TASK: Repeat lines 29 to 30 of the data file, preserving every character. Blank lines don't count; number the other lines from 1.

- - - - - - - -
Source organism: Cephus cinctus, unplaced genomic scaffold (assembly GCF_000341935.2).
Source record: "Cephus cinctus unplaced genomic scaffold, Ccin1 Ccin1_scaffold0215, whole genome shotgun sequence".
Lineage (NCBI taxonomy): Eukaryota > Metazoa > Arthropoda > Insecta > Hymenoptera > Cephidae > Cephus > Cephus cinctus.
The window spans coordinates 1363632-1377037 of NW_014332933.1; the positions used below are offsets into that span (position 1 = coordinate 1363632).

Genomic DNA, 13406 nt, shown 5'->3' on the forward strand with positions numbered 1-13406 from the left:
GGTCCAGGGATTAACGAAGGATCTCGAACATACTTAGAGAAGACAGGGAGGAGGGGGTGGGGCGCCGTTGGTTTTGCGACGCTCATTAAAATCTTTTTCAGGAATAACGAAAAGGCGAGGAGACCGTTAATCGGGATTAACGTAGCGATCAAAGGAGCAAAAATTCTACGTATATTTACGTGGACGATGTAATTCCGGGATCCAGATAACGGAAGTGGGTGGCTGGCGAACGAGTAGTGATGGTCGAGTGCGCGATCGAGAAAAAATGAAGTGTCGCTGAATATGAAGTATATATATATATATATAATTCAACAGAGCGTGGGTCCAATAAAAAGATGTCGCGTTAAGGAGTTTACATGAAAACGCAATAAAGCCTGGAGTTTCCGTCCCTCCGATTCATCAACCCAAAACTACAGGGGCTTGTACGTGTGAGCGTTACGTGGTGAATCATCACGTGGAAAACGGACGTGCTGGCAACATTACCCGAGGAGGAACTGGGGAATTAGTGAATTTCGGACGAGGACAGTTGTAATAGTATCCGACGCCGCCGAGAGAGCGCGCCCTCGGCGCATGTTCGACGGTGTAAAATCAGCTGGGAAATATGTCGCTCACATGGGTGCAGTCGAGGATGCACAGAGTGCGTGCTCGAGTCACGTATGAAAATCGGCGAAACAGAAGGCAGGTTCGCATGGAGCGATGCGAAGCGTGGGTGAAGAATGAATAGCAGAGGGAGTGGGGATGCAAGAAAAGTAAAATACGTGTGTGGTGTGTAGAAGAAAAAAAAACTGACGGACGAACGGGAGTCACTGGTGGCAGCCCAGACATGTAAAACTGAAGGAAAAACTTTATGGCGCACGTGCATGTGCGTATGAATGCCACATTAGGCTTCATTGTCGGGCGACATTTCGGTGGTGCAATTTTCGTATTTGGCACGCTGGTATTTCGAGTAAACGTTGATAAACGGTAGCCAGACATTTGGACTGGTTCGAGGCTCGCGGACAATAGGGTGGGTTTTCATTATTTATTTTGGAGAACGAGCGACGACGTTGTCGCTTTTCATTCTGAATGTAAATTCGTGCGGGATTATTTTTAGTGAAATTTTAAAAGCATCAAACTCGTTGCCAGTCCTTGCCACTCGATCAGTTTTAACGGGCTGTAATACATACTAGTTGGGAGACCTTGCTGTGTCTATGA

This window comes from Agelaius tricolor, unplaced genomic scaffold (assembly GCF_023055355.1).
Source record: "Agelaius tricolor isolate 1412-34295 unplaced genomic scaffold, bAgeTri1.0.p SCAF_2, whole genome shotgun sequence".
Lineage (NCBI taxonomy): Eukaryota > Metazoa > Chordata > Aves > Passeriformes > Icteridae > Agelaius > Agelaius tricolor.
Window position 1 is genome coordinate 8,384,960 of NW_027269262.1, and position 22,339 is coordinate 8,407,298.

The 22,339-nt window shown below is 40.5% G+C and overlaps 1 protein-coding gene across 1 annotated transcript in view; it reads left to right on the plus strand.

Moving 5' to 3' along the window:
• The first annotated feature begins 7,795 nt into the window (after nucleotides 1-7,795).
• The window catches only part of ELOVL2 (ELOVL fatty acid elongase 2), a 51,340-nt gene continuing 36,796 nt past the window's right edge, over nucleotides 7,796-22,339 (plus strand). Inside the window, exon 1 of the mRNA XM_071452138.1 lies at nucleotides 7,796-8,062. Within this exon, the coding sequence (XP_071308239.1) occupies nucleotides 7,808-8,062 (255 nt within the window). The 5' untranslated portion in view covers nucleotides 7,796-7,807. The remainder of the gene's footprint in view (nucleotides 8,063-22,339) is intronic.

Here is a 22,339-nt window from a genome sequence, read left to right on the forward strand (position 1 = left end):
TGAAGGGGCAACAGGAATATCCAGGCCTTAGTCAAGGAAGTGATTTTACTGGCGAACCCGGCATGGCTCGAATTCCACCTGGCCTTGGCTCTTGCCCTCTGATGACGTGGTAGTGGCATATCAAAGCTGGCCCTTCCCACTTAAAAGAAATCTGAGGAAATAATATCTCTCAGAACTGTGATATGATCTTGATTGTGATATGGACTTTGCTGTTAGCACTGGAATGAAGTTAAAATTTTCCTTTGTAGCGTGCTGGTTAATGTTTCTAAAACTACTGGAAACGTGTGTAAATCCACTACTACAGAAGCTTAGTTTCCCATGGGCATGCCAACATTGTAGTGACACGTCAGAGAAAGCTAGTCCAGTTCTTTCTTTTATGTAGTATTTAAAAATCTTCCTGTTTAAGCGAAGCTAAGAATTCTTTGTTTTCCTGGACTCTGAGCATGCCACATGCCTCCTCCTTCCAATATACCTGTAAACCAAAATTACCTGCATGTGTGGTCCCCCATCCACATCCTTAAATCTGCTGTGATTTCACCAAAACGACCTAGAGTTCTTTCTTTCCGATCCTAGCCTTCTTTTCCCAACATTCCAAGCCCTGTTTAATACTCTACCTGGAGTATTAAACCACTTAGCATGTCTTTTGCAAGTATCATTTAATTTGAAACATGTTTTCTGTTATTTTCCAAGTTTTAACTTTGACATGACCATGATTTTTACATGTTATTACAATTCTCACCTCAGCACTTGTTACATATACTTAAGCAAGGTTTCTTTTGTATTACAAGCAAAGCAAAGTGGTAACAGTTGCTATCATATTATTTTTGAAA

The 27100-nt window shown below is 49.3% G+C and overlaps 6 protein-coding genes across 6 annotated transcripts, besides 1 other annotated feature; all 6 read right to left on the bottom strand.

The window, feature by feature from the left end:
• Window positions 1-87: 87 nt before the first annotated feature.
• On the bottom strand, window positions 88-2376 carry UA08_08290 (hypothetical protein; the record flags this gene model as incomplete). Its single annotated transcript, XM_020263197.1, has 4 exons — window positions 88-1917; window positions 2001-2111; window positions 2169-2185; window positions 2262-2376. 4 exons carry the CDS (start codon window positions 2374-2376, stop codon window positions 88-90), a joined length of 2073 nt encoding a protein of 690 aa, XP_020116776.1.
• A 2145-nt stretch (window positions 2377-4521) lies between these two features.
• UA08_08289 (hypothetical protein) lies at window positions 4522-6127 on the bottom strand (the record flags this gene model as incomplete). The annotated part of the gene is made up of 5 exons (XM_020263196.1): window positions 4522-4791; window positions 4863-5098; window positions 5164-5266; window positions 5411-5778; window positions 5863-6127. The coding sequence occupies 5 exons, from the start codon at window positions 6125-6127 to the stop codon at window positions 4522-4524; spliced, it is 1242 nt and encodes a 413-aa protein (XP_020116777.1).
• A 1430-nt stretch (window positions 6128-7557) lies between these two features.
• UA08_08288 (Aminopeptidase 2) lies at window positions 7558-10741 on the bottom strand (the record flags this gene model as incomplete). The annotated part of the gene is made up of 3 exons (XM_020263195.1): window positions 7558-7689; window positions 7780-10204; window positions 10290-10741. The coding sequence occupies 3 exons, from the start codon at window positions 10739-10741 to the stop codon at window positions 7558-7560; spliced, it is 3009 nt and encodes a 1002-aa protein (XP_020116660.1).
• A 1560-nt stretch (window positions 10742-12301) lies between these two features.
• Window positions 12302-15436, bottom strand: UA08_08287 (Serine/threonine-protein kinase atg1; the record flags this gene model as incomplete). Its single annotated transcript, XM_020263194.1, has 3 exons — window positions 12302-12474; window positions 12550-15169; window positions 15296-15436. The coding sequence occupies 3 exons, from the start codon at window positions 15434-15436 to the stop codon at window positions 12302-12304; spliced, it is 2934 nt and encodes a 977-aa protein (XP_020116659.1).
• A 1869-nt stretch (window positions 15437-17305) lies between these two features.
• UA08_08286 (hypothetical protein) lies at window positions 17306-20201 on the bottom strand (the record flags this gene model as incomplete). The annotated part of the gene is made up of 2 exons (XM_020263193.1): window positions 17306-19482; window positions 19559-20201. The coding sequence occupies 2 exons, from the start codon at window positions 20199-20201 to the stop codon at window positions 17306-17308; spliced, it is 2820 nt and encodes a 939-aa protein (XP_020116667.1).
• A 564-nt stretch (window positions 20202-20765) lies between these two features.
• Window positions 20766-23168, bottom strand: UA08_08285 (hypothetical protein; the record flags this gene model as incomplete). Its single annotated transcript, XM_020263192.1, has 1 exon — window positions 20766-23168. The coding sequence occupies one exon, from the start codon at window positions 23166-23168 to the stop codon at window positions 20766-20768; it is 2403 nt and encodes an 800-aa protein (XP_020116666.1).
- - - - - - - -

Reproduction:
• A 564-nt stretch (window positions 20202-20765) lies between these two features.
• Window positions 20766-23168, bottom strand: UA08_08285 (hypothetical protein; the record flags this gene model as incomplete). Its single annotated transcript, XM_020263192.1, has 1 exon — window positions 20766-23168. The coding sequence occupies one exon, from the start codon at window positions 23166-23168 to the stop codon at window positions 20766-20768; it is 2403 nt and encodes an 800-aa protein (XP_020116666.1).